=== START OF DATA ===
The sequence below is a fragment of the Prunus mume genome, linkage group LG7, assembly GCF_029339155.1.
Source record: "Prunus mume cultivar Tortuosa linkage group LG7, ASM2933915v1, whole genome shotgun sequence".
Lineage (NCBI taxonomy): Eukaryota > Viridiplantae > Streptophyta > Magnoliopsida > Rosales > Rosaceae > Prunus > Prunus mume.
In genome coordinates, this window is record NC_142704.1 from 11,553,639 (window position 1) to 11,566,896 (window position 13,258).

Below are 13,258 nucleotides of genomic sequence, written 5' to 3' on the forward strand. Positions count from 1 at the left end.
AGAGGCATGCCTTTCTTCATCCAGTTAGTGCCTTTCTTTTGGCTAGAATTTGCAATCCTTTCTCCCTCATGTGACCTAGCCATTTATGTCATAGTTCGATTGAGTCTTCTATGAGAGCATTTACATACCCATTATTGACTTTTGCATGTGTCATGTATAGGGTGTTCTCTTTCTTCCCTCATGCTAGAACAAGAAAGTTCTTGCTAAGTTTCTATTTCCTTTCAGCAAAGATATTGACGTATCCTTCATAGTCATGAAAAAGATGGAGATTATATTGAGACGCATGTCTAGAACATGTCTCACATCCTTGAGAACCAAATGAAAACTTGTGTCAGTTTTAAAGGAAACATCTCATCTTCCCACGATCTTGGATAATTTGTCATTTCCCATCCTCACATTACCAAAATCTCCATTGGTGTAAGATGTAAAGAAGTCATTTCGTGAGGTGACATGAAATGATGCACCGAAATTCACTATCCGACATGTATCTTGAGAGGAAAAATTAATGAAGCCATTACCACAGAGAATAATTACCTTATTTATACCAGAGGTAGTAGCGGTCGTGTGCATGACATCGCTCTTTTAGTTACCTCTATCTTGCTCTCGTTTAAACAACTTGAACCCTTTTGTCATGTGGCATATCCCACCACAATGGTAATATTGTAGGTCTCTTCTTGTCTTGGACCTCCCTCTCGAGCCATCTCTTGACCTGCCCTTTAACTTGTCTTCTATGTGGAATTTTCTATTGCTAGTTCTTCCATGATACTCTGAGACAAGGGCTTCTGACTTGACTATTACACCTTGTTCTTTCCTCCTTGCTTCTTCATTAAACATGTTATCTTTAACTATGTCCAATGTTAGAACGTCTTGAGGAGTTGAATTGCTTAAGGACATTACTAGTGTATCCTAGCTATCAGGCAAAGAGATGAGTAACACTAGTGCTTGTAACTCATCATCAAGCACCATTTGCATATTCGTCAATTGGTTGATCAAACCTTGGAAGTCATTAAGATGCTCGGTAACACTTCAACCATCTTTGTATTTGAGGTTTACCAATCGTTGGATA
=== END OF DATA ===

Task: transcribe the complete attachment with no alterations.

The sequence below is a fragment of the Prunus mume genome, linkage group LG7, assembly GCF_029339155.1.
Source record: "Prunus mume cultivar Tortuosa linkage group LG7, ASM2933915v1, whole genome shotgun sequence".
Lineage (NCBI taxonomy): Eukaryota > Viridiplantae > Streptophyta > Magnoliopsida > Rosales > Rosaceae > Prunus > Prunus mume.
In genome coordinates, this window is record NC_142704.1 from 11,553,639 (window position 1) to 11,566,896 (window position 13,258).

Below are 13,258 nucleotides of genomic sequence, written 5' to 3' on the forward strand. Positions count from 1 at the left end.
AGAGGCATGCCTTTCTTCATCCAGTTAGTGCCTTTCTTTTGGCTAGAATTTGCAATCCTTTCTCCCTCATGTGACCTAGCCATTTATGTCATAGTTCGATTGAGTCTTCTATGAGAGCATTTACATACCCATTATTGACTTTTGCATGTGTCATGTATAGGGTGTTCTCTTTCTTCCCTCATGCTAGAACAAGAAAGTTCTTGCTAAGTTTCTATTTCCTTTCAGCAAAGATATTGACGTATCCTTCATAGTCATGAAAAAGATGGAGATTATATTGAGACGCATGTCTAGAACATGTCTCACATCCTTGAGAACCAAATGAAAACTTGTGTCAGTTTTAAAGGAAACATCTCATCTTCCCACGATCTTGGATAATTTGTCATTTCCCATCCTCACATTACCAAAATCTCCATTGGTGTAAGATGTAAAGAAGTCATTTCGTGAGGTGACATGAAATGATGCACCGAAATTCACTATCCGACATGTATCTTGAGAGGAAAAATTAATGAAGCCATTACCACAGAGAATAATTACCTTATTTATACCAGAGGTAGTAGCGGTCGTGTGCATGACATCGCTCTTTTAGTTACCTCTATCTTGCTCTCGTTTAAACAACTTGAACCCTTTTGTCATGTGGCATATCCCACCACAATGGTAATATTGTAGGTCTCTTCTTGTCTTGGACCTCCCTCTCGAGCCATCTCTTGACCTGCCCTTTAACTTGTCTTCTATGTGGAATTTTCTATTGCTAGTTCTTCCATGATACTCTGAGACAAGGGCTTCTGACTTGACTATTACACCTTGTTCTTTCCTCCTTGCTTCTTCATTAAACATGTTATCTTTAACTATGTCCAATGTTAGAACGTCTTGAGGAGTTGAATTGCTTAAGGACATTACTAGTGTATCCTAGCTATCAGGCAAAGAGATGAGTAACACTAGTGCTTGTAACTCATCATCAAGCACCATTTGCATATTCGTCAATTGGTTGATCAAACCTTGGAAGTCATTAAGATGCTCGGTAACACTTCAACCATCTTTGTATTTGAGGTTTACCAATCGTTGGATA